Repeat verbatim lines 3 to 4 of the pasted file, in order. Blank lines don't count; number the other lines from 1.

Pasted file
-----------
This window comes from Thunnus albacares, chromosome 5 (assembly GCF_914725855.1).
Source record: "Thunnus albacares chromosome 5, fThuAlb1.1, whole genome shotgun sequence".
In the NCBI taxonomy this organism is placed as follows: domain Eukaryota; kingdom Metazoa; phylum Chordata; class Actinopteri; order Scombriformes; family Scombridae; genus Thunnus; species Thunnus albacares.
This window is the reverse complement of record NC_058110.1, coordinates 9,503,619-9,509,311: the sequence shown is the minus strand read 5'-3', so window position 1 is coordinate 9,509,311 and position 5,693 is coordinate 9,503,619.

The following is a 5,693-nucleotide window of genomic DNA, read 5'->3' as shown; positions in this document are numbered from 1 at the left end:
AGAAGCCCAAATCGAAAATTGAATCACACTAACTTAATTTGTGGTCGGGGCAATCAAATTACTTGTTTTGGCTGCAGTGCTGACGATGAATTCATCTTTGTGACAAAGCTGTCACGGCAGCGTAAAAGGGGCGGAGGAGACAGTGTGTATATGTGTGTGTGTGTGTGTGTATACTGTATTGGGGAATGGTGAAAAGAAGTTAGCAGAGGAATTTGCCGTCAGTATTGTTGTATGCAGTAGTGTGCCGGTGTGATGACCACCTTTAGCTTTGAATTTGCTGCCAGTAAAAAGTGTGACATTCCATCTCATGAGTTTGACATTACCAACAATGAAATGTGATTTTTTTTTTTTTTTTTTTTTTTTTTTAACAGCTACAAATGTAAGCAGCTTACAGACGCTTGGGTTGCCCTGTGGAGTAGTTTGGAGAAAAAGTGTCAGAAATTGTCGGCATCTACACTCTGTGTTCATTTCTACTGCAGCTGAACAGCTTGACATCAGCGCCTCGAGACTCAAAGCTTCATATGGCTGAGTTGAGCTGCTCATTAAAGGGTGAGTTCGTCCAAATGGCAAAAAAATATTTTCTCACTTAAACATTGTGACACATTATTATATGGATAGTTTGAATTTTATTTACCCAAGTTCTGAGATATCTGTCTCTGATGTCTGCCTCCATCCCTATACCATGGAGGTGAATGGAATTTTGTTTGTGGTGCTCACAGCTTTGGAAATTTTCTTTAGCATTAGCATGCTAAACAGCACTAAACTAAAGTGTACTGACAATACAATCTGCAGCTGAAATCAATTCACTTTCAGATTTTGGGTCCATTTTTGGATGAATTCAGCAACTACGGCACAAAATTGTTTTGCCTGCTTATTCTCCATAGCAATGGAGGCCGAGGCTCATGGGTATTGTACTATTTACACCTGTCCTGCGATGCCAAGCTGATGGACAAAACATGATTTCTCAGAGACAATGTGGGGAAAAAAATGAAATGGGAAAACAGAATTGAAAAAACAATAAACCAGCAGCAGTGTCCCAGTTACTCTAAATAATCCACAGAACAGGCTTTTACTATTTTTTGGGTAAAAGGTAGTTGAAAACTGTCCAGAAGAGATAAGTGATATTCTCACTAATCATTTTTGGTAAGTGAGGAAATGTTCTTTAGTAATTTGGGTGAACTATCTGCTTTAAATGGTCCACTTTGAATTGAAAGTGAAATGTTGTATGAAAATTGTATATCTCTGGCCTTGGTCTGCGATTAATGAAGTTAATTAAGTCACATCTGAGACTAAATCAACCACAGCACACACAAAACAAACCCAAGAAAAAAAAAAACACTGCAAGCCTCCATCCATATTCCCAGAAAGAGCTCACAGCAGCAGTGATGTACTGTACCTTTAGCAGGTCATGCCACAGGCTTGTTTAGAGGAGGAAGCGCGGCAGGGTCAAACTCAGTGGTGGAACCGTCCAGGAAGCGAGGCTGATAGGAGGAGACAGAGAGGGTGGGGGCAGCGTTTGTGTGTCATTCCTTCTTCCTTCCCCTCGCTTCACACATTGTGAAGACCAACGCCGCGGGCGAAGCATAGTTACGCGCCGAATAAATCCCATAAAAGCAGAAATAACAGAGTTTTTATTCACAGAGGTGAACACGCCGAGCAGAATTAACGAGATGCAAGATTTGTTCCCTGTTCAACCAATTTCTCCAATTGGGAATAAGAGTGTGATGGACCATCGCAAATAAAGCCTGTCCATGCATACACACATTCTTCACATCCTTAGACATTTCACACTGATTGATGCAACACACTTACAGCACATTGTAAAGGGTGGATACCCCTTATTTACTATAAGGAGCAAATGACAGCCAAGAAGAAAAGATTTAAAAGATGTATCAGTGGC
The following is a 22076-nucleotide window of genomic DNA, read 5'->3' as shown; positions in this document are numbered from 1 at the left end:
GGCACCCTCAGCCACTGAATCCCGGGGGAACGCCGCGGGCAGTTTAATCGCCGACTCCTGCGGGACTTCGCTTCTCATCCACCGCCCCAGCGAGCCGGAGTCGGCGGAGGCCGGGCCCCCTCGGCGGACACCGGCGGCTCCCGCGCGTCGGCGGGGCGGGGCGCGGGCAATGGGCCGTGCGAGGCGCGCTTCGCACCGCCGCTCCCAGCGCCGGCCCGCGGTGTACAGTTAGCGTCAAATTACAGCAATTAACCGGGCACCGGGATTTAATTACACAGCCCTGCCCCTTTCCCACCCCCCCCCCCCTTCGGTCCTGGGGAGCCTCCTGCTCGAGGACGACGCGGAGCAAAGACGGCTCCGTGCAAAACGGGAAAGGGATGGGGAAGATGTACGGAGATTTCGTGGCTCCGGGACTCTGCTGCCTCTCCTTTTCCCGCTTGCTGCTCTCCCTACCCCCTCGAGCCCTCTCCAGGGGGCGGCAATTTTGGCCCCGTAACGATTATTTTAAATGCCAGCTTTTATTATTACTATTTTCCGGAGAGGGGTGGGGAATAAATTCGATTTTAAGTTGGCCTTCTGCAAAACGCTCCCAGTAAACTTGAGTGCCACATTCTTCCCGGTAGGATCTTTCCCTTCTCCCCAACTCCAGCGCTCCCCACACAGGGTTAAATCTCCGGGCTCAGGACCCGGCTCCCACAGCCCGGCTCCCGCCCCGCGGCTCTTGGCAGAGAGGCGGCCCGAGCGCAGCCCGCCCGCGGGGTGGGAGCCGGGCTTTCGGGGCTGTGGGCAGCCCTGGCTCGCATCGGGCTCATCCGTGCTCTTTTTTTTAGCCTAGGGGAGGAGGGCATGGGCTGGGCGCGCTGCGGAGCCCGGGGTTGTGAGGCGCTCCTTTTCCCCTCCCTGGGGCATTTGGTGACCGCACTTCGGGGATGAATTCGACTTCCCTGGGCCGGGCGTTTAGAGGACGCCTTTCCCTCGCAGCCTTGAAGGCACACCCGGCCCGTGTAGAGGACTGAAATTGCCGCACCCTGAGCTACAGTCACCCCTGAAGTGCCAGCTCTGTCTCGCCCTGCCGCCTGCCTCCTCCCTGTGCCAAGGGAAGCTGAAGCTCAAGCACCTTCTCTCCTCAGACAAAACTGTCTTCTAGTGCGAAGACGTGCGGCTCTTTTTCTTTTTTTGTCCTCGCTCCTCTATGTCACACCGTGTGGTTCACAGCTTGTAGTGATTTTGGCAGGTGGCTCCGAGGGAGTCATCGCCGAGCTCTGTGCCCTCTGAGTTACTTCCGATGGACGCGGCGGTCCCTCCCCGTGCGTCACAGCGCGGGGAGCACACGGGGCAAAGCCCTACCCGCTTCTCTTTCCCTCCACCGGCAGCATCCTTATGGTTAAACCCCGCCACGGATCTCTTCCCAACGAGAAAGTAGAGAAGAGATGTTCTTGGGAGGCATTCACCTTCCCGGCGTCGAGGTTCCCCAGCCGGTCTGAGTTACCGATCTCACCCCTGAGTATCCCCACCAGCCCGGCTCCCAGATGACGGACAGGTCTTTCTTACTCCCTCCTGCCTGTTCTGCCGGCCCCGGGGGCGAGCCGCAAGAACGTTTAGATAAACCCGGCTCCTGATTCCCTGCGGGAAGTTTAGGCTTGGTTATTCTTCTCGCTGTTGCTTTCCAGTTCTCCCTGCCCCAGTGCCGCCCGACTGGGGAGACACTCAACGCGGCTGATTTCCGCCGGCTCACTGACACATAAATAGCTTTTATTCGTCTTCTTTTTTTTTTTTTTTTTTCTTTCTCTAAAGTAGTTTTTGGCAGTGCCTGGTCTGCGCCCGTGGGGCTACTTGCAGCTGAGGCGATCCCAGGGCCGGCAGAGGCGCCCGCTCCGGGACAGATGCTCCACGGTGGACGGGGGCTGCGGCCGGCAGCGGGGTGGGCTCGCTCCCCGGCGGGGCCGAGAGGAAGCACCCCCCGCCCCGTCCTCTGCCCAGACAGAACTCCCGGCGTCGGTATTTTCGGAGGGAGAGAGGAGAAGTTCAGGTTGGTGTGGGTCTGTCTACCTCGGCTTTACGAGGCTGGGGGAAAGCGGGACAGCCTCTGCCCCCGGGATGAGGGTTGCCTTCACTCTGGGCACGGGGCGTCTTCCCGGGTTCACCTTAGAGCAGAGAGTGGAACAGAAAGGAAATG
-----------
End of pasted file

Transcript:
In the NCBI taxonomy this organism is placed as follows: domain Eukaryota; kingdom Metazoa; phylum Chordata; class Actinopteri; order Scombriformes; family Scombridae; genus Thunnus; species Thunnus albacares.
This window is the reverse complement of record NC_058110.1, coordinates 9,503,619-9,509,311: the sequence shown is the minus strand read 5'-3', so window position 1 is coordinate 9,509,311 and position 5,693 is coordinate 9,503,619.